We have consolidated the two daily updates
into one afternoon edition. This will be dated at the time
of issue (not the date of the market close, which succeeded
in confusing many readers).
We are experimenting with more in-depth coverage but of fewer stocks. Readers appear to be split down the middle on this: some want more stock coverage while others want more in-depth coverage. Considering recent changes to Financial Services regulations, I have opted for the latter course to avoid analysis being mistaken for financial advice.
Please give us your feedback at the Chart Forum: Trading Diary Feedback.
February 19, 2004
The intermediate trend is up. The index is consolidating above the new support level at 10600; generally a bullish sign in an up-trend. A break above 10747 would be bullish; below 10600 would be bearish.
The primary trend is up. Resistance is at 11300 to 11350. A fall below support at 9600 would indicate the start of a down-trend.
The intermediate trend is down. Support is at 2000.
The primary trend is up. A fall below support at 1640 would signal reversal.
A rise above 1159 would be bullish. Below Friday's low of 1143, bearish.
The intermediate trend is up.
The primary trend is up. Expect strong support at 1000. A fall below 960 would signal reversal.
The yield on 10-year treasury notes continues to consolidate at 4.05%, a bearish sign in an intermediate down-trend.
The primary trend is up. A close below the September low of 3.93% would signal reversal.
New York: Spot gold fell to $410.90 (23.30 a.m.).
The intermediate trend is up.
The primary trend is up. A fall below $370 would signal reversal.
The primary trend is up. Resistance is at the 2001/2002 highs of 3425 and 3440.
Support is at 3160.
Before analyzing any stock in detail, I find it useful to consult my two most trusted indicators: Twiggs Money Flow and Relative Strength. I use them to alert me to potentially profitable trades; not to generate buy/sell signals.
Taking the NAB (March 2003) example from yesterday: TMF broke above the 1-month resistance level, pulled back slightly a day or two later, then rallied without crossing below the new support level. A bull signal.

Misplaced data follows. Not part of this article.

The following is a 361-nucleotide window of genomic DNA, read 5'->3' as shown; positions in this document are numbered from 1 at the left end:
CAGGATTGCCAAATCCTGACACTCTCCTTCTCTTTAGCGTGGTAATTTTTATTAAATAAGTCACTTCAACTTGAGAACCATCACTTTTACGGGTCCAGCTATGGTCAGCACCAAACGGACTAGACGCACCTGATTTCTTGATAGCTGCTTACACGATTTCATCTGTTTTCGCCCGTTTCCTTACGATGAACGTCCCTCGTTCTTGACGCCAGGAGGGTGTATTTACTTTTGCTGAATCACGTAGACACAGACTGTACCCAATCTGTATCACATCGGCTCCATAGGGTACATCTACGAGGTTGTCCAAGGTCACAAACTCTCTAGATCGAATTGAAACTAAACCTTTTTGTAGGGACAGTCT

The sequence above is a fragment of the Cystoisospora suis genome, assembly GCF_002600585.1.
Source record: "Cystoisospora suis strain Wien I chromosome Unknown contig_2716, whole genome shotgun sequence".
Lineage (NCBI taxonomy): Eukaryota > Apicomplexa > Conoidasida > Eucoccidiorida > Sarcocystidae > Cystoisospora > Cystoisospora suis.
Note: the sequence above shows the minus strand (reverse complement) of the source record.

Twiggs Money Flow is one of the indicators we plan to add to the Stock Screens in the next few weeks.
In a shorter time frame the consolidation at [a] would appear as a creeping up-trend. Jack Schwager treats these as flags, maintaining that they are just as reliable continuation signals as regular flags that run against the trend.
Note how price tends to move in steps, with support/resistance forming at 31.00, 32.00, 33.00 and so on. Occasionally a level forms at the half-way mark (e.g. 28.50). This is a common occurrence with NAB and other major stocks.
Consolidation below a resistance level is a bullish sign. Entries during the consolidation should have tight stops, in case the pattern springs a nasty surprise. Otherwise you take your chances at the breakout.
but quickly to see how to make them good.
~ Bertolt Brecht.
|We will be revising the Stock Screens over the next few weeks. Many readers have already offered suggestions for improvements, but if you have any further requests, please email Support, with Stock Screen Suggestions in the subject line.|
You can now view back issues at the Daily Trading Diary Archives.